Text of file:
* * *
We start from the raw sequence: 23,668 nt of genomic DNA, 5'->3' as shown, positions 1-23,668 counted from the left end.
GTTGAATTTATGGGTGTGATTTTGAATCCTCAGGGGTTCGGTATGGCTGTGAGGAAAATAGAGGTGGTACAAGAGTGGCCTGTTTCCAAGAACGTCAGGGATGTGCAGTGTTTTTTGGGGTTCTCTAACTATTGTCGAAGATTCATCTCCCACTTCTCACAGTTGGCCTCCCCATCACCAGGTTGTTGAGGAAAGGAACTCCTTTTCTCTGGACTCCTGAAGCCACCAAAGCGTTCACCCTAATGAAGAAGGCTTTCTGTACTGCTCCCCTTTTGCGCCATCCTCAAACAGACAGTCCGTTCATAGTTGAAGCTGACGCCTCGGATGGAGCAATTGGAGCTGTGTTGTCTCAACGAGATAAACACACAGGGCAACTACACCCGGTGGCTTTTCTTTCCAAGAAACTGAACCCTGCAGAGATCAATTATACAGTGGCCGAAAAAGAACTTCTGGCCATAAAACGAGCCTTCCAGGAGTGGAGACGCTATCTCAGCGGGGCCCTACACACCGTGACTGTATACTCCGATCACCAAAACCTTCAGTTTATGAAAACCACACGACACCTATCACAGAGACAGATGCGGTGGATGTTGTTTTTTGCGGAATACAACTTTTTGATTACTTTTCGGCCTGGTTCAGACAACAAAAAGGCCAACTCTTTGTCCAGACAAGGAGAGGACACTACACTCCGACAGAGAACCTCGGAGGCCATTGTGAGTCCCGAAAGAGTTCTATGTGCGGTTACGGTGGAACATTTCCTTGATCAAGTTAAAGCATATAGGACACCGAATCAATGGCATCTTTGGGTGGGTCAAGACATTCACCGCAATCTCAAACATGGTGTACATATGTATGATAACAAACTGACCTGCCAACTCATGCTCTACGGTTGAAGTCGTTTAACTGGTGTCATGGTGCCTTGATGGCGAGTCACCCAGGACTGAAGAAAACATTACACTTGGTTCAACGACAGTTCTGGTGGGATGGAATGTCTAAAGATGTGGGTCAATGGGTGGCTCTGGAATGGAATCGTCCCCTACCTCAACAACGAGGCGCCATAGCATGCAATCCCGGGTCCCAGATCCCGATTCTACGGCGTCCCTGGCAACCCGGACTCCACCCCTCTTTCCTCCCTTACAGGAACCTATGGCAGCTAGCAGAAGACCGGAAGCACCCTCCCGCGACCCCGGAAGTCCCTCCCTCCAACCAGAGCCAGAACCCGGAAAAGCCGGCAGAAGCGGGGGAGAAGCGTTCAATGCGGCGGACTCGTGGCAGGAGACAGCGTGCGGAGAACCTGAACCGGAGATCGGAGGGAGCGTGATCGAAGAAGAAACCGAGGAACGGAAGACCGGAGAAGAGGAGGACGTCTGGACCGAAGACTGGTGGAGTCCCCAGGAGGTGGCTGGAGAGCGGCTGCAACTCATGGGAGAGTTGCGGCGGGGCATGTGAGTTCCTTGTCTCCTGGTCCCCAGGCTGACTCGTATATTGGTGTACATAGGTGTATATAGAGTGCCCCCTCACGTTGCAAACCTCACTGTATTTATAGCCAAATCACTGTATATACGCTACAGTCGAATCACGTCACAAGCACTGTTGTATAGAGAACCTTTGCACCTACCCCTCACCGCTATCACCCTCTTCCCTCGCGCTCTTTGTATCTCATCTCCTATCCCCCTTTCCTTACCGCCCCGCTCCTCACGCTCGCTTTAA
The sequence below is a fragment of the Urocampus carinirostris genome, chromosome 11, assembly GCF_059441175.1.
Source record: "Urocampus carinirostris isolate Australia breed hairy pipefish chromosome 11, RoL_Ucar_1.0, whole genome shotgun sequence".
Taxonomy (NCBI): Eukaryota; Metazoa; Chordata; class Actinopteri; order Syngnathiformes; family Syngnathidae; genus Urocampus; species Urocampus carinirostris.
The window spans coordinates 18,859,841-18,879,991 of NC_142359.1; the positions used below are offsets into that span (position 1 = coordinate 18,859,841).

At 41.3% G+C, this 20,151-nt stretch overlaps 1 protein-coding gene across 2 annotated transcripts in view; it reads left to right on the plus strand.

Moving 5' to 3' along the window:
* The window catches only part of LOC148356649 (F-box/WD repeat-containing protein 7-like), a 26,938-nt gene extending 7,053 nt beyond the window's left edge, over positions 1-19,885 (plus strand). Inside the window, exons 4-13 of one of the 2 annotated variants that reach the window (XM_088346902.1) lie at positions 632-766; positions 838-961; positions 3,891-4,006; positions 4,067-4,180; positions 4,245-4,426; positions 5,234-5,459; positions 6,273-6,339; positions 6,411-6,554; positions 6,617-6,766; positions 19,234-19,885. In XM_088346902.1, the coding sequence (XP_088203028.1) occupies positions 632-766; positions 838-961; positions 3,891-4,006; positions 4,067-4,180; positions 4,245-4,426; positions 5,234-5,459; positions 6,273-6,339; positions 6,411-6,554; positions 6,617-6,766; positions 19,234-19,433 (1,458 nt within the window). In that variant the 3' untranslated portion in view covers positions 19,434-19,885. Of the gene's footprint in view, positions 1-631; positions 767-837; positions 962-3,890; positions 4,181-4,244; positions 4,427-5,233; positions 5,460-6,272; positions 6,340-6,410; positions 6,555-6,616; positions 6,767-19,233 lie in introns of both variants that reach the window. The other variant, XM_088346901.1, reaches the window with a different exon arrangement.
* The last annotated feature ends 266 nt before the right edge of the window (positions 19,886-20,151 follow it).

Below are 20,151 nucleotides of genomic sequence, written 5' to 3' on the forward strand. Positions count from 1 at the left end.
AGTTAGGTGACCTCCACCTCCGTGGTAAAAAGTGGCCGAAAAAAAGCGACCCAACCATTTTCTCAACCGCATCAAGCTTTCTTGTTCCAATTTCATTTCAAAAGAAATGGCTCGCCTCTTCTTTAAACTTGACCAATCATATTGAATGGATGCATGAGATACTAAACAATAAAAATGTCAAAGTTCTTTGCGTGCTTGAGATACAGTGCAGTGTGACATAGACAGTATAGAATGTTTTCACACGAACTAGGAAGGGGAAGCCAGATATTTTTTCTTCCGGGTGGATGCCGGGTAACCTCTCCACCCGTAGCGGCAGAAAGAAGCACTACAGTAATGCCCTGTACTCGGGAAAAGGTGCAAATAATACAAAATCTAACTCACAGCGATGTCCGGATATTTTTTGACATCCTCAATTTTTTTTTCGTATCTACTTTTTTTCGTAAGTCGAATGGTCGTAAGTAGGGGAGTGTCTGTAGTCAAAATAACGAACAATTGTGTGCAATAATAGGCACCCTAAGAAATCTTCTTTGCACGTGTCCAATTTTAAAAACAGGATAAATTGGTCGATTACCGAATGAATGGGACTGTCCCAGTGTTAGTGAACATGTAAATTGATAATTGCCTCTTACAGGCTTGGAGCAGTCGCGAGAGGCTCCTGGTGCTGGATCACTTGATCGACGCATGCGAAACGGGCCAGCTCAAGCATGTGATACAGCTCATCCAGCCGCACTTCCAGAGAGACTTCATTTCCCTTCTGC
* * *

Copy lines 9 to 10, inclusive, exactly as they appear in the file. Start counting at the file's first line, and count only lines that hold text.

* The window catches only part of LOC148356649 (F-box/WD repeat-containing protein 7-like), a 26,938-nt gene extending 7,053 nt beyond the window's left edge, over positions 1-19,885 (plus strand). Inside the window, exons 4-13 of one of the 2 annotated variants that reach the window (XM_088346902.1) lie at positions 632-766; positions 838-961; positions 3,891-4,006; positions 4,067-4,180; positions 4,245-4,426; positions 5,234-5,459; positions 6,273-6,339; positions 6,411-6,554; positions 6,617-6,766; positions 19,234-19,885. In XM_088346902.1, the coding sequence (XP_088203028.1) occupies positions 632-766; positions 838-961; positions 3,891-4,006; positions 4,067-4,180; positions 4,245-4,426; positions 5,234-5,459; positions 6,273-6,339; positions 6,411-6,554; positions 6,617-6,766; positions 19,234-19,433 (1,458 nt within the window). In that variant the 3' untranslated portion in view covers positions 19,434-19,885. Of the gene's footprint in view, positions 1-631; positions 767-837; positions 962-3,890; positions 4,181-4,244; positions 4,427-5,233; positions 5,460-6,272; positions 6,340-6,410; positions 6,555-6,616; positions 6,767-19,233 lie in introns of both variants that reach the window. The other variant, XM_088346901.1, reaches the window with a different exon arrangement.
* The last annotated feature ends 266 nt before the right edge of the window (positions 19,886-20,151 follow it).